In addition, President Islom Karimov (in power since 1990, when the country was still part of the Soviet Union) has been particularly careful in distributing power, and money. The country's most important military and paramilitary forces are all in the hands of loyal supporters. If one of the President's principal supporters defected, taking with him his forces, that might make a difference. But even there, Karimov has protected himself by distributing the security troops so that no one commander could pull off a coup.
Security forces are divided among four agencies:
Interior Ministry. About 13,000 troops, which are a reserve for riots or uprisings. Most of the Interior Ministry personnel are police officers (300,000). Thats a lot of cops for a population of only 26 million, but it shows how the government payroll is used to keep Karimov in power. A job as a cop is much sought after in a country with high unemployment and much poverty.
Border Guards. About 10,000 troops, who guard border crossings, but mostly patrol long, lonely borders. They can be called in to take care of troublemakers.
Security Service. About 10,000 special agents and other personnel who basically keep an eye on the other three services, and the security situation inside the country. These guys are the secret police, many of the senior officials are KGB veterans.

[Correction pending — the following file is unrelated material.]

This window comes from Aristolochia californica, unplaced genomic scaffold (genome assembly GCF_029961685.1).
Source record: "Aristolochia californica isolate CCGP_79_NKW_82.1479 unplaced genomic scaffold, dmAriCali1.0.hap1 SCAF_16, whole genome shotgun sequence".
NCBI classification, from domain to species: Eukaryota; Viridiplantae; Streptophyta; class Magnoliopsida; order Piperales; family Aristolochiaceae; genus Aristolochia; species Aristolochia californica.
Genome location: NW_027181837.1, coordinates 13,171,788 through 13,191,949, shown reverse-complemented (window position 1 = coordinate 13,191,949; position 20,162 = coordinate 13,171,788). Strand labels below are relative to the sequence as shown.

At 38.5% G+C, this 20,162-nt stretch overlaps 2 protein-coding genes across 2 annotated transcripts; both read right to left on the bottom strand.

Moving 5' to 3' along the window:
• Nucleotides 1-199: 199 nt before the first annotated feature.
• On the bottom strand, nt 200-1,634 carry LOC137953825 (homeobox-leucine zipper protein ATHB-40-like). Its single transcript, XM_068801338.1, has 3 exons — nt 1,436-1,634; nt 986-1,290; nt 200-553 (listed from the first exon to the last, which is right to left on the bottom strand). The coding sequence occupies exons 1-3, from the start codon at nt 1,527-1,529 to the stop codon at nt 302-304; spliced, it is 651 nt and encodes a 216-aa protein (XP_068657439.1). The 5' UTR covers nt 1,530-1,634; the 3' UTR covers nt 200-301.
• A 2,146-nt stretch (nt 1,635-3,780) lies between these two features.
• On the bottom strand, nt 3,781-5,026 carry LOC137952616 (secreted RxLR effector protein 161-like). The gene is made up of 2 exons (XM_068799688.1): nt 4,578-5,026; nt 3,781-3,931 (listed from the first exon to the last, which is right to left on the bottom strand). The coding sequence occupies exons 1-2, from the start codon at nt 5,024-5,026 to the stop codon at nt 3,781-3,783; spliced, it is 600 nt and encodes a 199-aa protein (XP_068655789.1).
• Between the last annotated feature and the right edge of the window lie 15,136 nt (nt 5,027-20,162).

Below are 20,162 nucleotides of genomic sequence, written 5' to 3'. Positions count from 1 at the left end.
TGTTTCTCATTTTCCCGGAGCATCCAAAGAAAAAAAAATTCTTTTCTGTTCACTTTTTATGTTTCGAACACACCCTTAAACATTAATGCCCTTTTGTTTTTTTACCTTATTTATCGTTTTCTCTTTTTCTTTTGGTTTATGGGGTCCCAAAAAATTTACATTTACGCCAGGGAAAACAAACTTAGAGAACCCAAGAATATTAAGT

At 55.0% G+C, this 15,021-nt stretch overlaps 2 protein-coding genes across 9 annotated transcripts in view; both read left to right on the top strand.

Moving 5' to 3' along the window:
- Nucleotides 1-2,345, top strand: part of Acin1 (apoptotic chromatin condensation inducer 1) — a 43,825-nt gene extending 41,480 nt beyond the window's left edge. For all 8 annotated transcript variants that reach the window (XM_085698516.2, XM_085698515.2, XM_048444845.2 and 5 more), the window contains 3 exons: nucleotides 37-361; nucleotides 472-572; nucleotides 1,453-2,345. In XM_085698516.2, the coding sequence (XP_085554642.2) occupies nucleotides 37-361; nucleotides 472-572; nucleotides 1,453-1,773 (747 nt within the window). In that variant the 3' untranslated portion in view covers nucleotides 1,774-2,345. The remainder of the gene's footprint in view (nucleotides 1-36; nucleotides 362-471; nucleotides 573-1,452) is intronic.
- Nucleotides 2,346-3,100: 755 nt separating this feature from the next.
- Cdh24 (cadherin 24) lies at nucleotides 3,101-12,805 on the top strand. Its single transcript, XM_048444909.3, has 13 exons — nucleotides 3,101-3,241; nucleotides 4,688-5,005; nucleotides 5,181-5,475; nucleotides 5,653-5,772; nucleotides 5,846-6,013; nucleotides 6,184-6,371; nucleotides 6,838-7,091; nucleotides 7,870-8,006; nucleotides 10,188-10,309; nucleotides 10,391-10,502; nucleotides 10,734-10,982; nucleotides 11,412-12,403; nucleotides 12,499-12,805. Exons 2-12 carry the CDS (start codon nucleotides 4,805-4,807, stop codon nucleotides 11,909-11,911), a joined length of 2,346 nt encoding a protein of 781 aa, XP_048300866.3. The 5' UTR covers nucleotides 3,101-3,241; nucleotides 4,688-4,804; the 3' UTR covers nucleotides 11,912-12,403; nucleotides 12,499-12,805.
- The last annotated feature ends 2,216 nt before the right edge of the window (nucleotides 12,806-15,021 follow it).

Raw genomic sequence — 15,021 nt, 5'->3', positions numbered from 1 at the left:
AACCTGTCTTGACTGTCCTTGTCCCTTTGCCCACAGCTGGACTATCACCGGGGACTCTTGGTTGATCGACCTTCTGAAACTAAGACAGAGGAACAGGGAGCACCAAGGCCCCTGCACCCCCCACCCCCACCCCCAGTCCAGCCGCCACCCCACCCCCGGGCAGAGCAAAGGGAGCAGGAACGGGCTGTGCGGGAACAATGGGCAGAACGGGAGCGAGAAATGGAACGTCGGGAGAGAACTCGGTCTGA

Defense Ministry. About 45,000 troops. Note that less than twenty percent of men under arms belong to the armed forces.
The Interior Minister has some control over the Border Guards and Security Service (more or less the heirs to the KGB), but the heads of these agencies are directly responsible to the president. Thus it is clear that the main mission of the security forces is to keep Karimov in power.
Its not likely that the current dictator of Uzbekistan will be overthrown by a popular "flower" revolution, as has recently occurred in several of the former Soviet Republics, including neighboring Kyrgyzstan. There are two reasons for this. One, the internal security troops are willing to be ruthless and brutal. But perhaps more important, there are no sizable dissatisfied minorities which might serve as the basis for large scale opposition. The population is about 80 percent Uzbek, plus five percent Russians and another five percent Tajiks. The remaining ten percent are split among five or six other groups. About 90 percent of the people are Sunni Moslems, with the balance Russian Orthodox.